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Purrr-fect research

Canada's first pet detective, Vicky Vaughan, has a nose for finding missing companions.



Vicky Vaughan can't begin to count the number of times Oprah has seemingly singled her out (in her living room) and told her to follow her passion. But it wasn't until four years ago, when she was "bagged out on the couch" watching an episode of Beverly Hills Vet, that Vaughan decided to take Oprah's advice.

Vaughan researched intently, travelled to Boston to take a course, made friends with the hunting community and even began collecting for a personal library, which now boasts over $15,000 worth of bound paper.

After all this, Vaughan is Canada's first bona fide pet detective---offering a slew of services designed to find and return lost pets to their panic-stricken owners.

Shortly after her eureka moment with Oprah, Vaughan picked up two dogs and began the tedious task of training them. Each serves a distinct role: Montana, a beagle and blue-tick coonhound mix, is a scenting dog. Dakota, a pure-bread beagle, analyzes territory for recent animal activity, communicating her findings through body language.

Vaughan has always had a special bond with animals. The 45-year-old was born legally blind and couldn't read until she was 15. What she lacked in sight, she made up for in smell. "I think that makes me understand the animals," she says. "I can smell ants. People thought I was crazy because they didn't know what ants smelled like."

She offers a variety of pet detection services at a range of costs, from poster templates to motion sensors and even infrared cameras. But if you ask her to put her canines on a case, prepare to fork over at least $295---a fee that escalates as the clock ticks.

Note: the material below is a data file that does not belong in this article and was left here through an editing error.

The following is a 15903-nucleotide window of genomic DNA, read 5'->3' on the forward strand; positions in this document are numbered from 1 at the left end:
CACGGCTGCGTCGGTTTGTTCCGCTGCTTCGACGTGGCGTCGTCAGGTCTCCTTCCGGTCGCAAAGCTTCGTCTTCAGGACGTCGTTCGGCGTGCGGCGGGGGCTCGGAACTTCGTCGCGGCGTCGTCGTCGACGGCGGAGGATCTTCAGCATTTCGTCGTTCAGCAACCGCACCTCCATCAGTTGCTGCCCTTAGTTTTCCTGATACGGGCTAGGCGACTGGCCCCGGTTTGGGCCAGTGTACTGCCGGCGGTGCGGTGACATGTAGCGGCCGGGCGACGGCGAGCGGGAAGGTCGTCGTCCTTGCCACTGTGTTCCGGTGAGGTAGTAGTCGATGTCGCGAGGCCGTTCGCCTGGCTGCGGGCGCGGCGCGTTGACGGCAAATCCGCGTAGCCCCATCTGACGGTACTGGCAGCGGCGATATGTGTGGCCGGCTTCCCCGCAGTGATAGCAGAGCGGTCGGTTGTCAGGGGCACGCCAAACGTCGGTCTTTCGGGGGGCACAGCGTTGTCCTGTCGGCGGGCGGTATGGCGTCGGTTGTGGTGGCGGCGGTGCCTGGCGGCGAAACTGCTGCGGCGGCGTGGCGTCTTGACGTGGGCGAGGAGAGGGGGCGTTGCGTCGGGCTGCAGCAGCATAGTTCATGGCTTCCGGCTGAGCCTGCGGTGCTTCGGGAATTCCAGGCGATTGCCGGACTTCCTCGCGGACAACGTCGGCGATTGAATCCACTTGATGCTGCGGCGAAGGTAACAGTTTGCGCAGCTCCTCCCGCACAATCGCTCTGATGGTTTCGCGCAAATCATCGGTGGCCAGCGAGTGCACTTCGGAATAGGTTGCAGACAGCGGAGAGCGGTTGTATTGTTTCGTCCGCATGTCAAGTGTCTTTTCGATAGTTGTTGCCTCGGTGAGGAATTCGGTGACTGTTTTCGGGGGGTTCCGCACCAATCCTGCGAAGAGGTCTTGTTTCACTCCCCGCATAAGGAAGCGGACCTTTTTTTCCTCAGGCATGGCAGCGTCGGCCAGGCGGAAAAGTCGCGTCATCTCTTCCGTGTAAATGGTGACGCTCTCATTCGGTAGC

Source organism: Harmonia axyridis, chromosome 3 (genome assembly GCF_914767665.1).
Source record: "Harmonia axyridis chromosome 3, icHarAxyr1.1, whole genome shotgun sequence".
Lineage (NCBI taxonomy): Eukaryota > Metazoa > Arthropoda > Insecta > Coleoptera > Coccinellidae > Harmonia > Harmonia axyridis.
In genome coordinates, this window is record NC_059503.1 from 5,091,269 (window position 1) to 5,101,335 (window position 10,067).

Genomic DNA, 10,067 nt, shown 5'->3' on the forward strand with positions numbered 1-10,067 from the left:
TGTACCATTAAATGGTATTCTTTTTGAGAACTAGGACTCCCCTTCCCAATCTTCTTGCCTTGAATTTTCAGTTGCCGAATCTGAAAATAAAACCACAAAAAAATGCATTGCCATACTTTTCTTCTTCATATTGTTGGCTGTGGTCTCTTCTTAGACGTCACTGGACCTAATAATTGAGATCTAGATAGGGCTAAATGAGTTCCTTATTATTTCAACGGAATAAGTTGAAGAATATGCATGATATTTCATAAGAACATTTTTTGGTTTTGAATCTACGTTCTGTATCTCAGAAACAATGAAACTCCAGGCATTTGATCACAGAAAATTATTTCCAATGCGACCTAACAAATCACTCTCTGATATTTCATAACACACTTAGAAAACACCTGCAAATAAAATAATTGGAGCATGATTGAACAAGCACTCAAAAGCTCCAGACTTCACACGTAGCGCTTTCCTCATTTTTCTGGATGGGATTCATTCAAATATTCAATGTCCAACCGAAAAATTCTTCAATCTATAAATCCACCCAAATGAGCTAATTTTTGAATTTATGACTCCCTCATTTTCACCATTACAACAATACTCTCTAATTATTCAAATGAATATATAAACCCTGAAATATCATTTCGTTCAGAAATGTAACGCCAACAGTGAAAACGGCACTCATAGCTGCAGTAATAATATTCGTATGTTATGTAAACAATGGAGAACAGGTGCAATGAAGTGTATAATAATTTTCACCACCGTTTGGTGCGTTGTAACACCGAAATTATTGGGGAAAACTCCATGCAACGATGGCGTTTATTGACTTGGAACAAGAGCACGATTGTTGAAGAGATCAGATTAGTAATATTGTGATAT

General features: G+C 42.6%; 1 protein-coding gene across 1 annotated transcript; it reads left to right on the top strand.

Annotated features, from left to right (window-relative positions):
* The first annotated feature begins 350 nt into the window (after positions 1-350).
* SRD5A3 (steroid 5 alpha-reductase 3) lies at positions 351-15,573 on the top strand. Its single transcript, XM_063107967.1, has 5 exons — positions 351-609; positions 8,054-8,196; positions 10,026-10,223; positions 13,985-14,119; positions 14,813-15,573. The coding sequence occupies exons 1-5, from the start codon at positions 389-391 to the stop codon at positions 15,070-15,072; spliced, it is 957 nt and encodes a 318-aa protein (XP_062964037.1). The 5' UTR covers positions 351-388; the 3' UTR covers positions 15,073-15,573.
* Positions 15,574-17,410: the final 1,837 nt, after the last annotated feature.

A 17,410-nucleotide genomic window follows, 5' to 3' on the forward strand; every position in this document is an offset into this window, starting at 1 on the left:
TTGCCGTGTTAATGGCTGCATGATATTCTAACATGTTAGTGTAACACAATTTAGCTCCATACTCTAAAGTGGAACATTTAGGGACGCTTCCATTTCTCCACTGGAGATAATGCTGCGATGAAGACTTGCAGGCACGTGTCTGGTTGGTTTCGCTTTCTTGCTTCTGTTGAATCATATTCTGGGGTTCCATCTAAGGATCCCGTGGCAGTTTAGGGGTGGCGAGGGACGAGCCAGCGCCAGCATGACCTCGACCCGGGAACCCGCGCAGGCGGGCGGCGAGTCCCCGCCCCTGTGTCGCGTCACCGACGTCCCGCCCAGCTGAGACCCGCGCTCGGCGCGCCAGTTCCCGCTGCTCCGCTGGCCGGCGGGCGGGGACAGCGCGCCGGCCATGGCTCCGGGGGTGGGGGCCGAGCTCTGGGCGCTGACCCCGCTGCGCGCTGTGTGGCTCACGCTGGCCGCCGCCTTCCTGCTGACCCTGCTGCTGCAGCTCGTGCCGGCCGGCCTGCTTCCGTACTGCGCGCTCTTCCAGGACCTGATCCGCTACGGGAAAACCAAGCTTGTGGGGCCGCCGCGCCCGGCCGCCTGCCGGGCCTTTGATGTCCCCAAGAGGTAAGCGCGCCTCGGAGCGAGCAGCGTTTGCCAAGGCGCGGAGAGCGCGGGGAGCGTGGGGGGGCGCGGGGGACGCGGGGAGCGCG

Vaughan "does a really good job," says Andrea Slaney, whose cat disappeared last month. "She's been at our house three times. She went to the SPCA yesterday and looked for [the cat]. She follows up on things and goes beyond. You can tell that she's really passionate."

While Vaughan considers herself a legitimate scent and track specialist, she's aware some see her work as frivolous. "I got resistance from the search and rescue community---they couldn't fathom why I'd put such intensive training into my dogs to find pets," she says. "I'm considered the lowest of the low amongst people who use scent to trail or track, because I train to find pets, not people."

Still, she is unfazed. "They can think whatever they want. I love what I do. I love being there for people who need me. I can't guarantee, but I can give you the best chance there is."

According to her site,, lost pets only have a 20 percent chance of finding their way home. Vaughan says nearly 80 percent of her cases end with a rescued pet and a very happy owner.

Even with those odds on her side, demand for her services is low. "I would probably get more calls if more people knew about me. This is just so new that people aren't thinking, 'I better call the pet detective.'"

To make ends meet, Vaughan still works as a full-time office clerk for Bell Aliant---a job she's maintained for the past 21 years.

Amidst the chaos of these two careers and very often late nights, Vaughan still finds time for her bigger project---designing a curriculum to teach pet detection---a testament to her proclamation, "I live and breathe this stuff."

She has joined forces with a pet detective in Oklahoma to develop a more thorough certification program than currently exists anywhere. It will be a one-month course which the two will take on a tour across the continent to educate other aspiring pet detectives. "There's so much to know and you've got to make sure people are getting it," says Vaughan.

It seems Vaughan isn't the only one who finds her work interesting. Arcadia Entertainment and Vanguard Entertainment just wrapped up a pilot that follows Vaughan as she tackles two unique cases. They hope to pitch a television series to networks soon.

So until she is broadcast far and wide, Vaughan offers a few pieces of simple advice for all pet owners. Make good posters, distribute them widely and follow every lead. And do not put food outside to lure the pet home. "You might as well invite Wile E. Coyote to the buffet!"


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